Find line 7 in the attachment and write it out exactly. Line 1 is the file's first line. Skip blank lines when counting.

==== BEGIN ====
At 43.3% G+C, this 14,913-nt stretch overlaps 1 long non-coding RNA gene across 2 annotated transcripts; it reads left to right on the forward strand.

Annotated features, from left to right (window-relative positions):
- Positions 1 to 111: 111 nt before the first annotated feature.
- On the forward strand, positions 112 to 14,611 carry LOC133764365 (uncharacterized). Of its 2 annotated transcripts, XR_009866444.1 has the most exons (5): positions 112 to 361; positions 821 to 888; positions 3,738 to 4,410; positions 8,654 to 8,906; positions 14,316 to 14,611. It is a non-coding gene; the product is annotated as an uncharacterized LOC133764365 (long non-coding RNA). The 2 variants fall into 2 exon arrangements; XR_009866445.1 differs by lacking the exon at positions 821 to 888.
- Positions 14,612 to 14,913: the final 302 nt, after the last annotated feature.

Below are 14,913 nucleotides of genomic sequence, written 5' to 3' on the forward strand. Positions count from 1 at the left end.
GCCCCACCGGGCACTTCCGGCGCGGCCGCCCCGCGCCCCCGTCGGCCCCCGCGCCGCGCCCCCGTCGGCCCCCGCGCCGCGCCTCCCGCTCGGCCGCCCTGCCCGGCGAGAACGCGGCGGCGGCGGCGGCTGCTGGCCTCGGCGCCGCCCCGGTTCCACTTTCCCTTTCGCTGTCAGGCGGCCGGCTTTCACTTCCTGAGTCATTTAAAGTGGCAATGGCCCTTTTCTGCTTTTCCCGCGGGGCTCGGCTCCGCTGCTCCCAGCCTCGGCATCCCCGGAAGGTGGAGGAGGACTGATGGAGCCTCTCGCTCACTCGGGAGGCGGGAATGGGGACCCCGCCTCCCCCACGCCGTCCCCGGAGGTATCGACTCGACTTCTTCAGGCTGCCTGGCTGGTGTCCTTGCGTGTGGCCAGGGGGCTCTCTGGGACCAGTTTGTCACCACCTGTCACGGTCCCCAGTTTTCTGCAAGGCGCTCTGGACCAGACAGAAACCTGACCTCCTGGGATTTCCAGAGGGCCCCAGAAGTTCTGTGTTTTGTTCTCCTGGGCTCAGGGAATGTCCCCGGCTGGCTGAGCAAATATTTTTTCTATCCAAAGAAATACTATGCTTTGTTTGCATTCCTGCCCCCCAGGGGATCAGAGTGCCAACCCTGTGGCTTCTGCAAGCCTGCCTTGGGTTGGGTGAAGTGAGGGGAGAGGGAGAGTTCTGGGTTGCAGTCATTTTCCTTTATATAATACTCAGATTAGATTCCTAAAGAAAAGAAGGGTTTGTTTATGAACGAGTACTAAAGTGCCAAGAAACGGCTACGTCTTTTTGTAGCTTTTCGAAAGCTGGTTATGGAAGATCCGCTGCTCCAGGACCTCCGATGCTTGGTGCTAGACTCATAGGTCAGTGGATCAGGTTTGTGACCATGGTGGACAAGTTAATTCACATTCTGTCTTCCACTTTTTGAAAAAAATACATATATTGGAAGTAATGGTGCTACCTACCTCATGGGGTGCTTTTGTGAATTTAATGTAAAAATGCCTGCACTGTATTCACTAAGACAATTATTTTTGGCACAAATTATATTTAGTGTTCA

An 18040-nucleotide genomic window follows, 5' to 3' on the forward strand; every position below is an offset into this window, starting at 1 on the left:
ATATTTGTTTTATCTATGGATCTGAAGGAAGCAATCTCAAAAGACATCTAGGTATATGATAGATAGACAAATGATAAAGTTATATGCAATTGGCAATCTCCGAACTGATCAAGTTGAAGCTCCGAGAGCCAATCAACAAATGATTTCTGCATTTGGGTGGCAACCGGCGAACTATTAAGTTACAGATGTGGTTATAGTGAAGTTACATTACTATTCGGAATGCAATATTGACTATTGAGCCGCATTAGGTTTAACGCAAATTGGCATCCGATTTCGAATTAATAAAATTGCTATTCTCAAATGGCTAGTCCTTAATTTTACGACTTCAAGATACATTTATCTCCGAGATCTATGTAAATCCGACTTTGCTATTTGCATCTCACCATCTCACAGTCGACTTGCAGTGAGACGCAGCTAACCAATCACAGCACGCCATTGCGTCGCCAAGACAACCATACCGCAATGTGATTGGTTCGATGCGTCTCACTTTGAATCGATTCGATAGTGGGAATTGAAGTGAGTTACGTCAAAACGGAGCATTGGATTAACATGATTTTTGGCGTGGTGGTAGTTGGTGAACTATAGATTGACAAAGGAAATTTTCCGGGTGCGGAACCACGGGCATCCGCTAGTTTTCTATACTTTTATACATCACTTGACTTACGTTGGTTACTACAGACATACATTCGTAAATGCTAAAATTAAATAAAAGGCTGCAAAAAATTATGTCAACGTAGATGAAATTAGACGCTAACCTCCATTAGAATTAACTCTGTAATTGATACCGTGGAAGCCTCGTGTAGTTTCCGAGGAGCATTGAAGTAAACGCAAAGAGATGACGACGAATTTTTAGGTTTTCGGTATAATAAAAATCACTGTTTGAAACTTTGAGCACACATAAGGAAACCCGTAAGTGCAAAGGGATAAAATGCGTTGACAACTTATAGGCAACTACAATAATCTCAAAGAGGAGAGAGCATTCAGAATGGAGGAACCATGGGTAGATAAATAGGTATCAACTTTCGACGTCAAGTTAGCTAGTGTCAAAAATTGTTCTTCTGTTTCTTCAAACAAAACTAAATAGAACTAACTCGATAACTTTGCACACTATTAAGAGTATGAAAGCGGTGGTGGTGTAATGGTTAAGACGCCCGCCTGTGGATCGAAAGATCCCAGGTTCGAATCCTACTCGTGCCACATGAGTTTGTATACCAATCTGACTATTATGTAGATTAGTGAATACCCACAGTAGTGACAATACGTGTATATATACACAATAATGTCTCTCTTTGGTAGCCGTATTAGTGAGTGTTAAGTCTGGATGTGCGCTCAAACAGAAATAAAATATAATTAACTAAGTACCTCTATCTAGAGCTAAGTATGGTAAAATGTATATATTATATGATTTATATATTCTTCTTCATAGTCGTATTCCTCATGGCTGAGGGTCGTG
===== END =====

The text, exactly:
GCCCCACCGGGCACTTCCGGCGCGGCCGCCCCGCGCCCCCGTCGGCCCCCGCGCCGCGCCCCCGTCGGCCCCCGCGCCGCGCCTCCCGCTCGGCCGCCCTGCCCGGCGAGAACGCGGCGGCGGCGGCGGCTGCTGGCCTCGGCGCCGCCCCGGTTCCACTTTCCCTTTCGCTGTCAGGCGGCCGGCTTTCACTTCCTGAGTCATTTAAAGTGGCAATGGCCCTTTTCTGCTTTTCCCGCGGGGCTCGGCTCCGCTGCTCCCAGCCTCGGCATCCCCGGAAGGTGGAGGAGGACTGATGGAGCCTCTCGCTCACTCGGGAGGCGGGAATGGGGACCCCGCCTCCCCCACGCCGTCCCCGGAGGTATCGACTCGACTTCTTCAGGCTGCCTGGCTGGTGTCCTTGCGTGTGGCCAGGGGGCTCTCTGGGACCAGTTTGTCACCACCTGTCACGGTCCCCAGTTTTCTGCAAGGCGCTCTGGACCAGACAGAAACCTGACCTCCTGGGATTTCCAGAGGGCCCCAGAAGTTCTGTGTTTTGTTCTCCTGGGCTCAGGGAATGTCCCCGGCTGGCTGAGCAAATATTTTTTCTATCCAAAGAAATACTATGCTTTGTTTGCATTCCTGCCCCCCAGGGGATCAGAGTGCCAACCCTGTGGCTTCTGCAAGCCTGCCTTGGGTTGGGTGAAGTGAGGGGAGAGGGAGAGTTCTGGGTTGCAGTCATTTTCCTTTATATAATACTCAGATTAGATTCCTAAAGAAAAGAAGGGTTTGTTTATGAACGAGTACTAAAGTGCCAAGAAACGGCTACGTCTTTTTGTAGCTTTTCGAAAGCTGGTTATGGAAGATCCGCTGCTCCAGGACCTCCGATGCTTGGTGCTAGACTCATAGGTCAGTGGATCAGGTTTGTGACCATGGTGGACAAGTTAATTCACATTCTGTCTTCCACTTTTTGAAAAAAATACATATATTGGAAGTAATGGTGCTACCTACCTCATGGGGTGCTTTTGTGAATTTAATGTAAAAATGCCTGCACTGTATTCACTAAGACAATTATTTTTGGCACAAATTATATTTAGTGTTCA